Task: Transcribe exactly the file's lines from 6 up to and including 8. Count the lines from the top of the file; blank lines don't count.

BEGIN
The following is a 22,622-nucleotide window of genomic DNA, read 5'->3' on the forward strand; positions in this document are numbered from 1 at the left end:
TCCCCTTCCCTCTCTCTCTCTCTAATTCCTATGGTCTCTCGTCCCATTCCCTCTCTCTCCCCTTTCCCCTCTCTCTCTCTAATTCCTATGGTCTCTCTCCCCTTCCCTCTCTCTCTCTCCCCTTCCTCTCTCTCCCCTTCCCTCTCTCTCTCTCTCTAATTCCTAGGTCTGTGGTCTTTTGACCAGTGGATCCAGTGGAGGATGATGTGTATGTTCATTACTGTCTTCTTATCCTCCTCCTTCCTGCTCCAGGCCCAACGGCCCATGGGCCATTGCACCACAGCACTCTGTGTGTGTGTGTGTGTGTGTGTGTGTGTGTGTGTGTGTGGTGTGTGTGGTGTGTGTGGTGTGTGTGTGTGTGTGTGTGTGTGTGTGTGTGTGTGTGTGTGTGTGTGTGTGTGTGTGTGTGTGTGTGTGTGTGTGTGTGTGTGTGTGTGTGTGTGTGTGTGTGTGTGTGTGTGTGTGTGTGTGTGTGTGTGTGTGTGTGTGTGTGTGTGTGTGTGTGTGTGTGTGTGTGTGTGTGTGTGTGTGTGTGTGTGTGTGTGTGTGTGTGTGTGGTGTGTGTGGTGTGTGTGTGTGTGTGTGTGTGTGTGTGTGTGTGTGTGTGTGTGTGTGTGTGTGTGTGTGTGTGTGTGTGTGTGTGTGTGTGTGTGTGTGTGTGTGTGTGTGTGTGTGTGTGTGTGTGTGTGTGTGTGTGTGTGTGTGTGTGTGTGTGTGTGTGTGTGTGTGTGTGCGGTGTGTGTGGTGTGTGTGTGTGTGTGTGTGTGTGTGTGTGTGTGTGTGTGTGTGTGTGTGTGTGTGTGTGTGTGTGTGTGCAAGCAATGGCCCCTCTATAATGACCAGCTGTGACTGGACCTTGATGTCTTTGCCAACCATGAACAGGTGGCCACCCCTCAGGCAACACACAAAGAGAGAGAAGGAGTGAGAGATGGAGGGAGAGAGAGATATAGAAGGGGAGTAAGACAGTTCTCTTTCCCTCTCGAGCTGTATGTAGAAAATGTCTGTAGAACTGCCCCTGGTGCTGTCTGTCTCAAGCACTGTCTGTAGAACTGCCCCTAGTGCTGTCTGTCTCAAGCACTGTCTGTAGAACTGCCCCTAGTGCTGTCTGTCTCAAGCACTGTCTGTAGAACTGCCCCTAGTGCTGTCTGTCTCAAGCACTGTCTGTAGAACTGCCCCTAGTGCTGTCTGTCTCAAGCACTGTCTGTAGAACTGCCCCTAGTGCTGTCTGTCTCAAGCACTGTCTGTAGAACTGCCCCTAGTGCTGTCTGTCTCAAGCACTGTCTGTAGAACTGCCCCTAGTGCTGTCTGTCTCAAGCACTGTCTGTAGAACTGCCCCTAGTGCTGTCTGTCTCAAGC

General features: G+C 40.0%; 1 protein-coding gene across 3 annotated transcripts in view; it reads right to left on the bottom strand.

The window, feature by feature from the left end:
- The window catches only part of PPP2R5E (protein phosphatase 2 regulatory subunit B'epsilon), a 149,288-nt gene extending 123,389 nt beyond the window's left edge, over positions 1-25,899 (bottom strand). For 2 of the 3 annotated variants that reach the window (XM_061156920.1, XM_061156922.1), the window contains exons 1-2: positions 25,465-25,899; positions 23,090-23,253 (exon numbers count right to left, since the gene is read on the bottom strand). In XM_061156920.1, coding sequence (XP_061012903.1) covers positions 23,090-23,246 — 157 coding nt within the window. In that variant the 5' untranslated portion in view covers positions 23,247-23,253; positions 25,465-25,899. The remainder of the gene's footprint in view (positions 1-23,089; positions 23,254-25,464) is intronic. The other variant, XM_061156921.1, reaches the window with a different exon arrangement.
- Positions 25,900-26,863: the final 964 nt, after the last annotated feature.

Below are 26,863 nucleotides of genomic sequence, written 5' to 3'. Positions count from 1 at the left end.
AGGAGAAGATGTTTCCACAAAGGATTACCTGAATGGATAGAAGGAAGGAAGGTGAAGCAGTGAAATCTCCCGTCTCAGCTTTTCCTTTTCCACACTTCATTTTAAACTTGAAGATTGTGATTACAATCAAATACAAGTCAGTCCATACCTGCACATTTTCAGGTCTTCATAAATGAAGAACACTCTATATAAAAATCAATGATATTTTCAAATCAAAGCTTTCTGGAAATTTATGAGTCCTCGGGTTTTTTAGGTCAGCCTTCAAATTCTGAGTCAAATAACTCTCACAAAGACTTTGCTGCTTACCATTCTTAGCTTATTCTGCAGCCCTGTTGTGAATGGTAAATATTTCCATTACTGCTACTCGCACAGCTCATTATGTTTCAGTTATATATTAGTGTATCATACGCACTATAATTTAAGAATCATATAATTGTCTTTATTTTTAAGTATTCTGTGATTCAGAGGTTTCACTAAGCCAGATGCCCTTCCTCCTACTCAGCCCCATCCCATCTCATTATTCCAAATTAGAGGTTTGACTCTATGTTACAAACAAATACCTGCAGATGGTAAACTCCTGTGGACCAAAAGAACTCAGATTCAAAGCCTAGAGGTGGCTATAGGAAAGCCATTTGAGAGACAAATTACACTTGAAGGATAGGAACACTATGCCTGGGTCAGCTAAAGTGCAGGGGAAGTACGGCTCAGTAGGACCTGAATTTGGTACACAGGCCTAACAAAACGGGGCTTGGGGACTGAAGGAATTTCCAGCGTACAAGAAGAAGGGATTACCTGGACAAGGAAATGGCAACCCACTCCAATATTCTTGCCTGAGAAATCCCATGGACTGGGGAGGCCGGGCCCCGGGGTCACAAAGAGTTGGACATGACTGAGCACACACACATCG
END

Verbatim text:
- Positions 25,900-26,863: the final 964 nt, after the last annotated feature.

Below are 26,863 nucleotides of genomic sequence, written 5' to 3'. Positions count from 1 at the left end.
AGGAGAAGATGTTTCCACAAAGGATTACCTGAATGGATAGAAGGAAGGAAGGTGAAGCAGTGAAATCTCCCGTCTCAGCTTTTCCTTTTCCACACTTCATTTTAAACTTGAAGATTGTGATTACAATCAAATACAAGTCAGTCCATACCTGCACATTTTCAGGTCTTCATAAATGAAGAACACTCTATATAAAAATCAATGATATTTTCAAATCAAAGCTTTCTGGAAATTTATGAGTCCTCGGGTTTTTTAGGTCAGCCTTCAAATTCTGAGTCAAATAACTCTCACAAAGACTTTGCTGCTTACCATTCTTAGCTTATTCTGCAGCCCTGTTGTGAATGGTAAATATTTCCATTACTGCTACTCGCACAGCTCATTATGTTTCAGTTATATATTAGTGTATCATACGCACTATAATTTAAGAATCATATAATTGTCTTTATTTTTAAGTATTCTGTGATTCAGAGGTTTCACTAAGCCAGATGCCCTTCCTCCTACTCAGCCCCATCCCATCTCATTATTCCAAATTAGAGGTTTGACTCTATGTTACAAACAAATACCTGCAGATGGTAAACTCCTGTGGACCAAAAGAACTCAGATTCAAAGCCTAGAGGTGGCTATAGGAAAGCCATTTGAGAGACAAATTACACTTGAAGGATAGGAACACTATGCCTGGGTCAGCTAAAGTGCAGGGGAAGTACGGCTCAGTAGGACCTGAATTTGGTACACAGGCCTAACAAAACGGGGCTTGGGGACTGAAGGAATTTCCAGCGTACAAGAAGAAGGGATTACCTGGACAAGGAAATGGCAACCCACTCCAATATTCTTGCCTGAGAAATCCCATGGACTGGGGAGGCCGGGCCCCGGGGTCACAAAGAGTTGGACATGACTGAGCACACACACATCG